Since 1997 when I worked with my very first client, eMall, on holiday GIFs for their new catalog site, I have learned a lot on the most effective approach for any project, be it logo design, a branding campaign, UI and UX interface design, websites, video presentations, and keynotes. This approach always yields the most effective results. I call this The 5 D's. It all starts with a conversation.
Discuss, Discover, Design, Develop, and Deliver
Discuss: Expectations | Wish List | Scale | Wants | Needs Budget | Timing | Involvement | Schedule
Not just at the first meeting or on the initial phone call, but throughout the entire lifetime of any project, there needs to be a healthy balance of information exchange between the client and the designer/developer. This includes specifications of the project, discussion on aesthetics, likes and dislikes, and general understanding of goals and deliverables. I’ve found that all initial conversations bring to surface some unknowns, and opens up new possibilities which the client was unaware of. This usually adds excitement and energy to the project. For example, I once was hired to design a brochure. Through the discussion of their future uses of this printed investment, I was able to offer the idea of a brochure as a folded info-graphic, and then to double its usage as a poster for their trade shows. Thinking outside the box will open up a whole world of possibilities unknown at the start. If you need this type of marketing consultation, let’s talk!
Discover: Competition | Trends | Integration | Technology
Research is essential in each of the projects I’ve worked on. We need to be sure our logo and icons are not copies, and then our site designs work with the expectations of the users. How can we be sure that we are making the most logical and thoughtful choices? The discovery stage does just this. Through research, we uncover trends, review options, and homogenize the competition’s approaches so we can stand out while fitting in. This is also when we look at options we don’t want, which is as valuable as knowing what the client likes.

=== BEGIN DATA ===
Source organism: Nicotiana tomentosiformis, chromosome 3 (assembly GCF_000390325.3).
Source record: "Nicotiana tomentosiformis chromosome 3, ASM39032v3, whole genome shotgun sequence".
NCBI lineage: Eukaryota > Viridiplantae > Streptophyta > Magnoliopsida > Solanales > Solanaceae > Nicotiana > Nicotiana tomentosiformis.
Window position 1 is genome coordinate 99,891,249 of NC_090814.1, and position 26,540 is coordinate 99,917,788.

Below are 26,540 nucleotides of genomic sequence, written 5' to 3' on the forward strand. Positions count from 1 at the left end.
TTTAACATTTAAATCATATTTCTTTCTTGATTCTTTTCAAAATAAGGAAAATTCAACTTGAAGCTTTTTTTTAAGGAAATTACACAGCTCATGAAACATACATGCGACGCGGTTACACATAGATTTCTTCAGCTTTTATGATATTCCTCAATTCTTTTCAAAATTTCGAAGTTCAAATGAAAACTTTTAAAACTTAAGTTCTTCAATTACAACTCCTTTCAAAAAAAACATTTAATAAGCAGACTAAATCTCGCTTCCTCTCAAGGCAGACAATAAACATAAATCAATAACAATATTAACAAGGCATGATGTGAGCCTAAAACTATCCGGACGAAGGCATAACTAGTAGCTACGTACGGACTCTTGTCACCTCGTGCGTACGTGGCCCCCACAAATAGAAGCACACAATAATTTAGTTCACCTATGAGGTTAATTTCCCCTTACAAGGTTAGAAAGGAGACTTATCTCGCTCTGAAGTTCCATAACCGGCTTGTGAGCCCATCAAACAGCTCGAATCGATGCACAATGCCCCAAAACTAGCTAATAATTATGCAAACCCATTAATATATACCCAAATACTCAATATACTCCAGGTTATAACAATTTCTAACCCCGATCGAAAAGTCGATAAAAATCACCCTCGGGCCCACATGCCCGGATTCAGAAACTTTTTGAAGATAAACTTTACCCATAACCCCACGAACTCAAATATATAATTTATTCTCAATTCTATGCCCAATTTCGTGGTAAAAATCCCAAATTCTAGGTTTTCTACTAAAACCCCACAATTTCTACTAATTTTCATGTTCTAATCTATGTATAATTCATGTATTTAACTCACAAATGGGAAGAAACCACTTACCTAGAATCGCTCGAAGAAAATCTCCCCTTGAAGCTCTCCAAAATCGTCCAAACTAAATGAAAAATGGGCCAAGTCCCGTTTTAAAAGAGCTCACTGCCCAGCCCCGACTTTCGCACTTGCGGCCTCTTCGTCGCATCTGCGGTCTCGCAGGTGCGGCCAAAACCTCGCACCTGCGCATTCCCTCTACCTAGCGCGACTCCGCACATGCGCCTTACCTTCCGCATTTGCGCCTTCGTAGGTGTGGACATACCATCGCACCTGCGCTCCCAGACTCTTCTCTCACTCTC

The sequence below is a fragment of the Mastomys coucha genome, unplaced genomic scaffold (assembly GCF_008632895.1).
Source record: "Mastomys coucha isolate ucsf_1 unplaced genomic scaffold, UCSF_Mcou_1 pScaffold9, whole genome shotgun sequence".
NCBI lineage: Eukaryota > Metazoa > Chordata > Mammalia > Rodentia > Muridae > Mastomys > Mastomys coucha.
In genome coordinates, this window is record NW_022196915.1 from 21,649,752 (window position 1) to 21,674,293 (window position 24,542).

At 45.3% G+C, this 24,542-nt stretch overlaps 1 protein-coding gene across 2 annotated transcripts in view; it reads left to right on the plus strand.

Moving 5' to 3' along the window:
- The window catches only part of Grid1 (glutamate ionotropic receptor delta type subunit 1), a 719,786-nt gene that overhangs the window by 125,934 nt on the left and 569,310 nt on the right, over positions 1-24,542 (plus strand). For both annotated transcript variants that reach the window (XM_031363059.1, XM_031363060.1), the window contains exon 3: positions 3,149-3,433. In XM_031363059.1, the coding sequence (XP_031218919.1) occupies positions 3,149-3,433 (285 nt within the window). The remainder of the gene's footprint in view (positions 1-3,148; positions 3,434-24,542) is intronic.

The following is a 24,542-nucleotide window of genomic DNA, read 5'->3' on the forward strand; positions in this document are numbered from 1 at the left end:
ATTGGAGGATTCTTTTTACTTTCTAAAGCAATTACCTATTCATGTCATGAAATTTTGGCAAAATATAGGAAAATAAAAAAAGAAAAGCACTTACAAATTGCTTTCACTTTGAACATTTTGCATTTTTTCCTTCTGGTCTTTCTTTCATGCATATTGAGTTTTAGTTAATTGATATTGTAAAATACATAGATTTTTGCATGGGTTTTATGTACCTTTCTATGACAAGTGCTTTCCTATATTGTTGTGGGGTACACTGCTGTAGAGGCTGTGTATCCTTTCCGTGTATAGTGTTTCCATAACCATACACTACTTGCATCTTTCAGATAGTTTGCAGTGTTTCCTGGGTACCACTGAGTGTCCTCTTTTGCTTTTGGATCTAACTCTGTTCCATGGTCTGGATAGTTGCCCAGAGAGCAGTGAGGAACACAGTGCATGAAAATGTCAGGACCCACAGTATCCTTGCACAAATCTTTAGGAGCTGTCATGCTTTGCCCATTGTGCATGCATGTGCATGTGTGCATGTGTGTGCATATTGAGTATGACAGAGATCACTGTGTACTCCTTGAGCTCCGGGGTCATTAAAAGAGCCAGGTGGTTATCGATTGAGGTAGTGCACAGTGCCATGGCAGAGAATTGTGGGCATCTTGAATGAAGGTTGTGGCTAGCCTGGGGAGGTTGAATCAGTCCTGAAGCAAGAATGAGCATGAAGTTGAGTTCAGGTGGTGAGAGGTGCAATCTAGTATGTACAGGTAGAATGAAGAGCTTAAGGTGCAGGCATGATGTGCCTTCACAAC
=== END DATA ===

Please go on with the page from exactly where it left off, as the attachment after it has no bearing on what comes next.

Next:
Design: Color | Unique | Align | Font | Weight Space | Size | Relation | Shape | Meaningful
Not much to really explain here. Design is pretty clear, right? Well, yes and no. Design not only includes shapes and colors, it also covers the font and type treatment, the messaging, the overall vibe. In some instances, it’s the timing, the subtle kick-back of an animated title. Design is the look, feel, usage, layout, timing, and character of the product. It’s not a $50 logo. It’s the beautiful offspring of the discussions and discovery. Congrats! It’s a logo, website, video, keynote, branded campaign!
Develop: Code | Program | Functional | Interface | Data
Not so fast there slick, we have to make this baby sing! Develop is code. Develop is construction. To develop is to piece together all of the above into a functional end result. Logos are the
easiest simplest to develop; after their design, we create about a dozen file formats and a usage-guideline. Websites can be a complicated product to develop; the more complex the site, the more to develop, test, tweak, and re-code. Videos and interactive media have their own development process; such as the use of story-boards and keyframes and double-clicks. There has never been a simple easy one-click process to develop for any one of these kinds of deliverables. Because all projects have specific purposes, they require thoughtful approaches.
Deliver: Print | Web | Video | AdWords | Social Media | Stationary | Signage | Keynote | Kiosk | Disc
Whether it be print, digital, or billboard, the choices abound and the costs will range. I have experience in almost every aspect of media except broadcast TV. Delivering a website is fairly straightforward and requires dozens of flips to switch and knobs to toggle. In any case, being present and included in the delivery process ensures your project gets out on time and with minimal problems.
Where Do You Go From Here?